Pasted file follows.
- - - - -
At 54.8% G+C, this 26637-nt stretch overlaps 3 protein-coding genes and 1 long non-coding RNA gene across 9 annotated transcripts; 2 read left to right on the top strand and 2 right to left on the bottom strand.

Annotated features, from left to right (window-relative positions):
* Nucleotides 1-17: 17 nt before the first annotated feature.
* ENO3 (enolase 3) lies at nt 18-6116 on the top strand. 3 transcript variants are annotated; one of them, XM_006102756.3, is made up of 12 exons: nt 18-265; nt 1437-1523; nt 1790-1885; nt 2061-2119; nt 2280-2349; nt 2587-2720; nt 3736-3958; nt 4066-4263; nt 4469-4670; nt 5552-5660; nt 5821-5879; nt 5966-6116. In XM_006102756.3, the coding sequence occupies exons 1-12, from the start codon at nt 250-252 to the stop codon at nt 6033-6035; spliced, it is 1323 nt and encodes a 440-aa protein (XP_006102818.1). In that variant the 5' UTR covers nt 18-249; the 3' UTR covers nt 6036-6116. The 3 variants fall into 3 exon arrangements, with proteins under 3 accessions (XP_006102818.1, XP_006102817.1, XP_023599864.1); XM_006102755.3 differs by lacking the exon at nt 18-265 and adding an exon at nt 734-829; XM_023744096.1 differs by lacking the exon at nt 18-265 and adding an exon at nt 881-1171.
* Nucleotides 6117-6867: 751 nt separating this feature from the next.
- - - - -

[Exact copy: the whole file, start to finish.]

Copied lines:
At 54.8% G+C, this 26637-nt stretch overlaps 3 protein-coding genes and 1 long non-coding RNA gene across 9 annotated transcripts; 2 read left to right on the top strand and 2 right to left on the bottom strand.

Annotated features, from left to right (window-relative positions):
* Nucleotides 1-17: 17 nt before the first annotated feature.
* ENO3 (enolase 3) lies at nt 18-6116 on the top strand. 3 transcript variants are annotated; one of them, XM_006102756.3, is made up of 12 exons: nt 18-265; nt 1437-1523; nt 1790-1885; nt 2061-2119; nt 2280-2349; nt 2587-2720; nt 3736-3958; nt 4066-4263; nt 4469-4670; nt 5552-5660; nt 5821-5879; nt 5966-6116. In XM_006102756.3, the coding sequence occupies exons 1-12, from the start codon at nt 250-252 to the stop codon at nt 6033-6035; spliced, it is 1323 nt and encodes a 440-aa protein (XP_006102818.1). In that variant the 5' UTR covers nt 18-249; the 3' UTR covers nt 6036-6116. The 3 variants fall into 3 exon arrangements, with proteins under 3 accessions (XP_006102818.1, XP_006102817.1, XP_023599864.1); XM_006102755.3 differs by lacking the exon at nt 18-265 and adding an exon at nt 734-829; XM_023744096.1 differs by lacking the exon at nt 18-265 and adding an exon at nt 881-1171.
* Nucleotides 6117-6867: 751 nt separating this feature from the next.